I got this pillow because it reminds me of pretty much all of my favourite improvisers.
Regardless of their improv training or background, when they get onstage they’re not thinking about rules. They just play.
Cameron was coaching Jason Donovan a few years ago, and he told me proudly how Jason killed it in a competitive jam.
Players had to perform a scene, then do the same scene again, and again. Each time, one person would be eliminated by the audience.
Jason won by doing the same scene but coming in as a different character each time. While everyone else was trying to remember exactly what they did the time before, Jason went in as a robot. Or talked in gibberish. Or whatever.
He didn’t think, “The rules say we have to do the same scene, the same way, every time.” He just had fun. And the audience loved it.
Reminds me of this great quote from Greg Hess, courtesy of Jimmy Carrane:
“Cook County Social Club was just five buddies trying hard to make each other crack up.”
There are only two rules to comedy and only two, regardless of whether you are an improviser, a stand up or a sketch performer. Everything else is a guideline; you use it, you don’t, adapt it to fit what you are doing, whatever.
So now your wondering “What are these two rules of which he speaks?” These rules are absolute, must be adhered and cannot be ignored, omitted or in any way altered. They also compliment each other and must be considered in tandem. They are simply this:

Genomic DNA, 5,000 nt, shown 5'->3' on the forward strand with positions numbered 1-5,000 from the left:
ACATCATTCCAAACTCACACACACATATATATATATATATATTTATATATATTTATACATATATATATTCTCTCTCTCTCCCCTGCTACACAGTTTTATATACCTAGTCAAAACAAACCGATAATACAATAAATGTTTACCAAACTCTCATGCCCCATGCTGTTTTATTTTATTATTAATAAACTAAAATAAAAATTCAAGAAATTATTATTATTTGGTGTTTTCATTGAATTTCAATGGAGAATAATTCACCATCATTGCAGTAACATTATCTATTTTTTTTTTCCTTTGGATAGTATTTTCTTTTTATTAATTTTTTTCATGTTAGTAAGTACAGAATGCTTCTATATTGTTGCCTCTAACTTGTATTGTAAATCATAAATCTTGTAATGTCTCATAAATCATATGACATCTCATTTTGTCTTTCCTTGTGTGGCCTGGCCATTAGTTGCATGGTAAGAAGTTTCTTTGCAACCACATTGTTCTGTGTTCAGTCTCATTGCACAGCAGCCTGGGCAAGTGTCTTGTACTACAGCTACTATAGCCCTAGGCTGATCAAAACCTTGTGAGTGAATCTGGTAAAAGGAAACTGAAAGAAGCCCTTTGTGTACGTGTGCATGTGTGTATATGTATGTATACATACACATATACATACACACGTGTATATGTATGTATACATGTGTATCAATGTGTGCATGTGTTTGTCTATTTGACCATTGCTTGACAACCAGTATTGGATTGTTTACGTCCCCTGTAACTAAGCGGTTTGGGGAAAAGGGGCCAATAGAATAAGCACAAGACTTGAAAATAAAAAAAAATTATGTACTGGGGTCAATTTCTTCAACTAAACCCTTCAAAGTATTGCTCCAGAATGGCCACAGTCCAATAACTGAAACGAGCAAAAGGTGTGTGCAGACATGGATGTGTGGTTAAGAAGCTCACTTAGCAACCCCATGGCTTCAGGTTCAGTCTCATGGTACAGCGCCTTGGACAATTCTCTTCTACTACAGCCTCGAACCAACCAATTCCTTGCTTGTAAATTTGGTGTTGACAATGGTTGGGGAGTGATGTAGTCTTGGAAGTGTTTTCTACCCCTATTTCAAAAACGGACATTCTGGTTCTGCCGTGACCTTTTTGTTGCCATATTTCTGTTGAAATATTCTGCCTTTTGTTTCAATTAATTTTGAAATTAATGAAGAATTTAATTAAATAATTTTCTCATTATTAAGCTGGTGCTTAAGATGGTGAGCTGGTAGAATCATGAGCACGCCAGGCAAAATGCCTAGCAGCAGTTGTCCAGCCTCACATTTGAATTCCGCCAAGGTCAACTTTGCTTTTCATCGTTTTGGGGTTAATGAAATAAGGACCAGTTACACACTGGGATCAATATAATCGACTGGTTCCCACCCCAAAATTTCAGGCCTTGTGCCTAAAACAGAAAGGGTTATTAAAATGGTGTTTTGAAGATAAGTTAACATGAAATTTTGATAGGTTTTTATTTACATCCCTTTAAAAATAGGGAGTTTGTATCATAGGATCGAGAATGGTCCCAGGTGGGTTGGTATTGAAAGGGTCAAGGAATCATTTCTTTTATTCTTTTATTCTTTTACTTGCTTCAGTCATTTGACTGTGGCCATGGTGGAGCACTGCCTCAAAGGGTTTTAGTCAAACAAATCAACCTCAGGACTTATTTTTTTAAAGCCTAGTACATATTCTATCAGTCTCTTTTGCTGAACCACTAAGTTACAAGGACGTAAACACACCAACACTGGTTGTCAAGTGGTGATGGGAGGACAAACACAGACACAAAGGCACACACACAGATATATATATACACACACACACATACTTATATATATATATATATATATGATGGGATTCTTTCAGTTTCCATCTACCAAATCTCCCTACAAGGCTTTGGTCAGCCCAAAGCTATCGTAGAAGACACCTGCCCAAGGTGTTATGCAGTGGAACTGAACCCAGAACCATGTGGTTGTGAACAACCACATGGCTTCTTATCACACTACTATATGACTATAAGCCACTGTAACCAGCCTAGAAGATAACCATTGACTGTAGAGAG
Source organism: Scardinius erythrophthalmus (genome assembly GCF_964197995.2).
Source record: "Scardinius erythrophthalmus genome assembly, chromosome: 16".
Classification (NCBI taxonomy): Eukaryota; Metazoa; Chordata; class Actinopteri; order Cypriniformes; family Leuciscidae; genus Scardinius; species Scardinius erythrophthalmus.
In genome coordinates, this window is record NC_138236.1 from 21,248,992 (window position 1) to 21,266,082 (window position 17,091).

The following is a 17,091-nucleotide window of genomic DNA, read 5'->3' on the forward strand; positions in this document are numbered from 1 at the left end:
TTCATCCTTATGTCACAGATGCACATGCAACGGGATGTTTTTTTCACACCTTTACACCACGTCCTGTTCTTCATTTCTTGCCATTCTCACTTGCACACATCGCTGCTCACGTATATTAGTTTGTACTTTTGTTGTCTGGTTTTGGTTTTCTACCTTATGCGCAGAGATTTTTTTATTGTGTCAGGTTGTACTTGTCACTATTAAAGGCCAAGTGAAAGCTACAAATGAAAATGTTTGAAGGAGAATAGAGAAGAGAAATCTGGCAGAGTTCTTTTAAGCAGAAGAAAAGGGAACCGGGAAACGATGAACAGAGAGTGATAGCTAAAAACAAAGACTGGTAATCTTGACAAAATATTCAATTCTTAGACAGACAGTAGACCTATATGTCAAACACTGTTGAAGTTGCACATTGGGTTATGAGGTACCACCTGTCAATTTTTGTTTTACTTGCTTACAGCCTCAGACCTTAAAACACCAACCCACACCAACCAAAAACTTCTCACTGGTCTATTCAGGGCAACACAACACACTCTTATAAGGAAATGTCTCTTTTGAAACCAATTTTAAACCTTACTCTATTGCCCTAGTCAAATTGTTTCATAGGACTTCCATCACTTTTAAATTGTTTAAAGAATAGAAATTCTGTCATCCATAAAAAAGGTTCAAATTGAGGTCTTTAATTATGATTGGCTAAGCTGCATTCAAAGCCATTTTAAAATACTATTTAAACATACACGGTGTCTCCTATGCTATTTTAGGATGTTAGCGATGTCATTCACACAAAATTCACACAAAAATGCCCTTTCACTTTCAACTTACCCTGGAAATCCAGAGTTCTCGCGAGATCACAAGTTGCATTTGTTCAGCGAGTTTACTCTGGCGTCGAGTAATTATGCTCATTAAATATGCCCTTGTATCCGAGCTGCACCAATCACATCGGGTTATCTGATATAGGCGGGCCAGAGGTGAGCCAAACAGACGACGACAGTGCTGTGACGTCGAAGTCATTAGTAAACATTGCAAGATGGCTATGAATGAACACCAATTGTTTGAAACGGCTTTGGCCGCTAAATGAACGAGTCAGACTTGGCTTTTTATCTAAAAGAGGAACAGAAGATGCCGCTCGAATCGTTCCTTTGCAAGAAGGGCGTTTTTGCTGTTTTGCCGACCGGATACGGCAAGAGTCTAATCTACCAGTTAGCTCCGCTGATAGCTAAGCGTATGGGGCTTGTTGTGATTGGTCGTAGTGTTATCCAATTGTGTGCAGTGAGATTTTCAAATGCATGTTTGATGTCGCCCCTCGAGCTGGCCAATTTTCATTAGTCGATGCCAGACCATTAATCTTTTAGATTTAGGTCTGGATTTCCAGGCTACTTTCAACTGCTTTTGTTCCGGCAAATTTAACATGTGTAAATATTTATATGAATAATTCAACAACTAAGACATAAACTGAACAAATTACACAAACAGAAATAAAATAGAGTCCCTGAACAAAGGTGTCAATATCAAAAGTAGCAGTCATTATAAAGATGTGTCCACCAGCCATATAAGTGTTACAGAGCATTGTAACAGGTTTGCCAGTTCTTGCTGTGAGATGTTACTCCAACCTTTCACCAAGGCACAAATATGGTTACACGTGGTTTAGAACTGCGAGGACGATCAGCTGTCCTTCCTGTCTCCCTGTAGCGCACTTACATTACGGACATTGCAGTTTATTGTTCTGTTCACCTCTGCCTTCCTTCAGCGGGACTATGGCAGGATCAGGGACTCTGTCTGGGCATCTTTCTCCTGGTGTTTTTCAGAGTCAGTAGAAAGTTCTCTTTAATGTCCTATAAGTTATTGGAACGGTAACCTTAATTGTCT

Rule #1: NOTHING IS SACRED. You can debate me ’till the cows come home but you MUST have the flexibility to consider any topic as being capable of generating humour or you are limiting yourself and hurt our comedic potential, and that will ruin you in the long run.
Rule #2: KNOW YOUR AUDIENCE. It’s one thing to be edgy or push the envelope, it’s another to alienate the very people you are trying to entertain.
Everything else, as Sally & Cameron are saying above, is up to you. Anybody can get a job they hate. Have fun; why else do you do this???
Agree with #1, Peter. #2 is trickier, since everyone interprets comedy differently. (From our advertising experience, it’s virtually impossible not to offend someone, somewhere, no matter what you say.) But we’ll assume you mean “Don’t be a douchebag.” ; )